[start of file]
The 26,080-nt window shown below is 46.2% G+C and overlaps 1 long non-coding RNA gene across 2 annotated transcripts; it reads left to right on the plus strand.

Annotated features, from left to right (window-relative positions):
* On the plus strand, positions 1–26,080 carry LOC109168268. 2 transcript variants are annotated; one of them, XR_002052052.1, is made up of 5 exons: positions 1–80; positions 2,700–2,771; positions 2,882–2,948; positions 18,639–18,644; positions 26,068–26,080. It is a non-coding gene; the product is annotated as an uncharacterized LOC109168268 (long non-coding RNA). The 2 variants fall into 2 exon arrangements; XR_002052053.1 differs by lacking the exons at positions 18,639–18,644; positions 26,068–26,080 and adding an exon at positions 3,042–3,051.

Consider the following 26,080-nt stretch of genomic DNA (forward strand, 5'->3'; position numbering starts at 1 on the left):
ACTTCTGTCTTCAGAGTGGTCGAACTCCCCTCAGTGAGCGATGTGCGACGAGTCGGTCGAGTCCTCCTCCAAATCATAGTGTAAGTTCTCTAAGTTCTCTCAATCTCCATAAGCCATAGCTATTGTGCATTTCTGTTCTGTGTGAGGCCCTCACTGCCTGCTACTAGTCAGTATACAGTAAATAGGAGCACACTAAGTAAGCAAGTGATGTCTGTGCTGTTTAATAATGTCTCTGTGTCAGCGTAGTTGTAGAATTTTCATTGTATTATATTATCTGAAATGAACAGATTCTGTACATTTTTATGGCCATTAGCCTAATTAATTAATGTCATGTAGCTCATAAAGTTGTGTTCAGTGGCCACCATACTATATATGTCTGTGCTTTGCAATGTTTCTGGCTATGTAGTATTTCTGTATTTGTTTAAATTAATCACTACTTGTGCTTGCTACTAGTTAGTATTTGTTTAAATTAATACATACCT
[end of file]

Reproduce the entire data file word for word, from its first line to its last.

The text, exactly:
The 26,080-nt window shown below is 46.2% G+C and overlaps 1 long non-coding RNA gene across 2 annotated transcripts; it reads left to right on the plus strand.

Annotated features, from left to right (window-relative positions):
* On the plus strand, positions 1–26,080 carry LOC109168268. 2 transcript variants are annotated; one of them, XR_002052052.1, is made up of 5 exons: positions 1–80; positions 2,700–2,771; positions 2,882–2,948; positions 18,639–18,644; positions 26,068–26,080. It is a non-coding gene; the product is annotated as an uncharacterized LOC109168268 (long non-coding RNA). The 2 variants fall into 2 exon arrangements; XR_002052053.1 differs by lacking the exons at positions 18,639–18,644; positions 26,068–26,080 and adding an exon at positions 3,042–3,051.

Consider the following 26,080-nt stretch of genomic DNA (forward strand, 5'->3'; position numbering starts at 1 on the left):
ACTTCTGTCTTCAGAGTGGTCGAACTCCCCTCAGTGAGCGATGTGCGACGAGTCGGTCGAGTCCTCCTCCAAATCATAGTGTAAGTTCTCTAAGTTCTCTCAATCTCCATAAGCCATAGCTATTGTGCATTTCTGTTCTGTGTGAGGCCCTCACTGCCTGCTACTAGTCAGTATACAGTAAATAGGAGCACACTAAGTAAGCAAGTGATGTCTGTGCTGTTTAATAATGTCTCTGTGTCAGCGTAGTTGTAGAATTTTCATTGTATTATATTATCTGAAATGAACAGATTCTGTACATTTTTATGGCCATTAGCCTAATTAATTAATGTCATGTAGCTCATAAAGTTGTGTTCAGTGGCCACCATACTATATATGTCTGTGCTTTGCAATGTTTCTGGCTATGTAGTATTTCTGTATTTGTTTAAATTAATCACTACTTGTGCTTGCTACTAGTTAGTATTTGTTTAAATTAATACATACCT